Intel is out to accelerate the commoditisation of the notebook market, sources close to Taiwan's manufacturers have claimed.
To that end, the chip giant has recruited five key notebook OEMs - Quanta, Compal, Asustek and First International - to help it launch a scheme to encourage resellers to offer notebooks sourced direct from the manufacturers, DigiTimes reports.
Taiwan's OEMs already produce almost all of the world's notebooks, for no-name brands as well as the usual suspects. Yet over 80 per cent of notebooks sold are provided by 'name' vendors.
That's not the case in the desktop arena, where half of the machines sold come from second-tier and lesser vendors, many of whom buy in stock systems from the likes of Quanta, Compal, Asustek, First International and co., add memory and perhaps wireless options, stick on their own badge and sell the machine as their own.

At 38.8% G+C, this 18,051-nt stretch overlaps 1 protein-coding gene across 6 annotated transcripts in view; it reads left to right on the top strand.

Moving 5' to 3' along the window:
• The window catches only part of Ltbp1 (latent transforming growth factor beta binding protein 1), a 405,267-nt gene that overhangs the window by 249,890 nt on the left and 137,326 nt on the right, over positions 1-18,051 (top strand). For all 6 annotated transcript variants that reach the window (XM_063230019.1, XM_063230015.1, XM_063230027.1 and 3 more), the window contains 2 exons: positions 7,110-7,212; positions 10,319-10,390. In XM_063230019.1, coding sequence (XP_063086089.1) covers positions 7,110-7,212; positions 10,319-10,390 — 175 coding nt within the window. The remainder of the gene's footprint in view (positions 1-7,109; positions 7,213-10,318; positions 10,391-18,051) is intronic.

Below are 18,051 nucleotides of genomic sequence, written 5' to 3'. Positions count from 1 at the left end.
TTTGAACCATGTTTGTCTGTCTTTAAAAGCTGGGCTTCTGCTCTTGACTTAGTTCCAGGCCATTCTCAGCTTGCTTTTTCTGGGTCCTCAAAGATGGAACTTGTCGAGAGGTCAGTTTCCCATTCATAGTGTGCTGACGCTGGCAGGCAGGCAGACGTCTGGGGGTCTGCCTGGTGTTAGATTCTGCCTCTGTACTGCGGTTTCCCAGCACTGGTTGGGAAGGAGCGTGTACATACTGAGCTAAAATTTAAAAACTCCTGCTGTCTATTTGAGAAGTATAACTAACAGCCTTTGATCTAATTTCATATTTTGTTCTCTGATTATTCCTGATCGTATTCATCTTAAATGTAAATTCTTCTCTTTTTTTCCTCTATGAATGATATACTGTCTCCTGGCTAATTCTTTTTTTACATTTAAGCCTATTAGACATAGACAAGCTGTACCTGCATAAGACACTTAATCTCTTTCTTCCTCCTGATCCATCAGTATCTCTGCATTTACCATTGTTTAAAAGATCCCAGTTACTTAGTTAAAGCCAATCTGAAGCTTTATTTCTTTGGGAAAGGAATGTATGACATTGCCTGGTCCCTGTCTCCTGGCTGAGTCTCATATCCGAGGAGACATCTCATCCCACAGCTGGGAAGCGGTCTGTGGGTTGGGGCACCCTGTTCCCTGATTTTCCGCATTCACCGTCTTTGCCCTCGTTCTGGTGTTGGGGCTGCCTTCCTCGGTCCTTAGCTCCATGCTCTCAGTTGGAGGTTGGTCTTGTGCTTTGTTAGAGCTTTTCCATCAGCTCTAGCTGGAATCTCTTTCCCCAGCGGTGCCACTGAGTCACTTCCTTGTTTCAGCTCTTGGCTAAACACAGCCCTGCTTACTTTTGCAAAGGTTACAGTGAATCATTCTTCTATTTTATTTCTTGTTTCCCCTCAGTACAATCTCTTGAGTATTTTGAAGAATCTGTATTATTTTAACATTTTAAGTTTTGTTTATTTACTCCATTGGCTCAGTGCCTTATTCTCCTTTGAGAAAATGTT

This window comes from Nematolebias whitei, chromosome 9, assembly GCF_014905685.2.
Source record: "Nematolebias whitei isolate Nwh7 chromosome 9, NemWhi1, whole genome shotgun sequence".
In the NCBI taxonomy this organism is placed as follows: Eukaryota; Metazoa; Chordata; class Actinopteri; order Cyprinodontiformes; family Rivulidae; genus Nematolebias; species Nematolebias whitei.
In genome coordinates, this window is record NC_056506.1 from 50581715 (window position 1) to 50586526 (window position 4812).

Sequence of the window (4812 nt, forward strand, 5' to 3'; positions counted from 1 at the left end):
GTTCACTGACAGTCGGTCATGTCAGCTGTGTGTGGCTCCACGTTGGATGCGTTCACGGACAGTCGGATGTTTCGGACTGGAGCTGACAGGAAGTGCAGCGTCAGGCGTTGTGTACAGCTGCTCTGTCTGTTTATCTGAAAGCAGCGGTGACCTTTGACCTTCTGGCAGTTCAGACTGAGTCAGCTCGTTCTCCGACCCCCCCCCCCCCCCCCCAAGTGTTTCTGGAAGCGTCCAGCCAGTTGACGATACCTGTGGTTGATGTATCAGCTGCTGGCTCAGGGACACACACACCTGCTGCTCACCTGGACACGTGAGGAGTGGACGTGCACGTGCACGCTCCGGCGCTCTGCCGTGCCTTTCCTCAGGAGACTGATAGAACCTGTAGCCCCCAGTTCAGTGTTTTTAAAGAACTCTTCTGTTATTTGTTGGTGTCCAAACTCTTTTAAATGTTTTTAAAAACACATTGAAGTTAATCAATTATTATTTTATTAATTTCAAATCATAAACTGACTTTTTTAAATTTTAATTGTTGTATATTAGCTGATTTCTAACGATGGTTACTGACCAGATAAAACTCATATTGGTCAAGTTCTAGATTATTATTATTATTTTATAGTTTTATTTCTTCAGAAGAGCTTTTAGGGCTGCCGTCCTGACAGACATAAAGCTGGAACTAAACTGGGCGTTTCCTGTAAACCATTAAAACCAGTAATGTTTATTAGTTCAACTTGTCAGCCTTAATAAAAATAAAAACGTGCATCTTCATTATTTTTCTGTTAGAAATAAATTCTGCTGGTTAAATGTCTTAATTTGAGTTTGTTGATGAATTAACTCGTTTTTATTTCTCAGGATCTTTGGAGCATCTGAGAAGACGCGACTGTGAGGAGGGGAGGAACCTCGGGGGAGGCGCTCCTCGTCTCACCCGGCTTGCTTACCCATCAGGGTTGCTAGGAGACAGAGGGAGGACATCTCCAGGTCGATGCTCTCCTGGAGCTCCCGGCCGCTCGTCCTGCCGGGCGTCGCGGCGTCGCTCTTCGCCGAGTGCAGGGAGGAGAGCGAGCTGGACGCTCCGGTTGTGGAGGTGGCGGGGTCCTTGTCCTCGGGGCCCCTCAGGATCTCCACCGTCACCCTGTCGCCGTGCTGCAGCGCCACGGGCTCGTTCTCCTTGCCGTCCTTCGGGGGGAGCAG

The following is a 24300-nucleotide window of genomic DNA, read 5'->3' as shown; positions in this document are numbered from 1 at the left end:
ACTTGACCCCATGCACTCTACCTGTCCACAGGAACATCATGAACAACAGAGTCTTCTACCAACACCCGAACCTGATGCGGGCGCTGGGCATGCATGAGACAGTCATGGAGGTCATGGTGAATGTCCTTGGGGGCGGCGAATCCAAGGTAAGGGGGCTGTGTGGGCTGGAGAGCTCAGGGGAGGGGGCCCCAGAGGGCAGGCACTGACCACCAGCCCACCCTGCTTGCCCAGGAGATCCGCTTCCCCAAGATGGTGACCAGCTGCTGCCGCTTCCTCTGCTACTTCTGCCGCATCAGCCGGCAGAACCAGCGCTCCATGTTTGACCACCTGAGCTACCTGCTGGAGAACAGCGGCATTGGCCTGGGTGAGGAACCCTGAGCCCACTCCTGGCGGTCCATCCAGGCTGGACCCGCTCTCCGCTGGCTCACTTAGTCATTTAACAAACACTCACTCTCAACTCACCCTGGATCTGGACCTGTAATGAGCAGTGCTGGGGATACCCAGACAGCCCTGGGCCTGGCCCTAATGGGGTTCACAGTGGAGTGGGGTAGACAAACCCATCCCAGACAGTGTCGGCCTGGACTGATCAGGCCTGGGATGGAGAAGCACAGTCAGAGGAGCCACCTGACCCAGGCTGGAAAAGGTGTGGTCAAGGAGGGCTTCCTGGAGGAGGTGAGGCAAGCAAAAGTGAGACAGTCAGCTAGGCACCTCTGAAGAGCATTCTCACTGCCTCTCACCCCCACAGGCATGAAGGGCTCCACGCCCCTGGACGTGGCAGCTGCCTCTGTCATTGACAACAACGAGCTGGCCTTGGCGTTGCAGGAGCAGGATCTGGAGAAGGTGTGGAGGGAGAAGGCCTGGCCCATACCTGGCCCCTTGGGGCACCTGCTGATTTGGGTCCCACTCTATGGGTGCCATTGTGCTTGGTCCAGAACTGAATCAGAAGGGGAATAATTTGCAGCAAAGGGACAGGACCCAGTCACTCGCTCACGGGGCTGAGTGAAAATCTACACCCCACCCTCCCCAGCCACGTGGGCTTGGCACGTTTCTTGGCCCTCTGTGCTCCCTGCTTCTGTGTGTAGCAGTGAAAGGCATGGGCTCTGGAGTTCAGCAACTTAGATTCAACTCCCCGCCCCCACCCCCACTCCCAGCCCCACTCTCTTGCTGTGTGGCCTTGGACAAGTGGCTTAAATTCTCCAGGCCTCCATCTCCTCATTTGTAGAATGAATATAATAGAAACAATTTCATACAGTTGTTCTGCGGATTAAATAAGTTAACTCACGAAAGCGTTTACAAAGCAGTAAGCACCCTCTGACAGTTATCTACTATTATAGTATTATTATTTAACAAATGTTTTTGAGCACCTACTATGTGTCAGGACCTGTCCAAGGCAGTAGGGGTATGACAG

That's been one of the reasons why desktops have become so much cheaper over the years, as many of them sell on price rather than brand name.
Not so the notebook market, and that's what Intel and friends apparently want to change.
Intel's motivation is to drive sales of higher margin mobile processor, particularly now while the desktop market is stagnating. For the manufacturers, success will depend on whether the margins are better on machines they build for themselves to sell as opposed kit built to the big guns' specifications and sold under their brands.
It also depends on end users coming to accept that no-name kit is as safe a purchase as a machine bought from a well-known brand. ®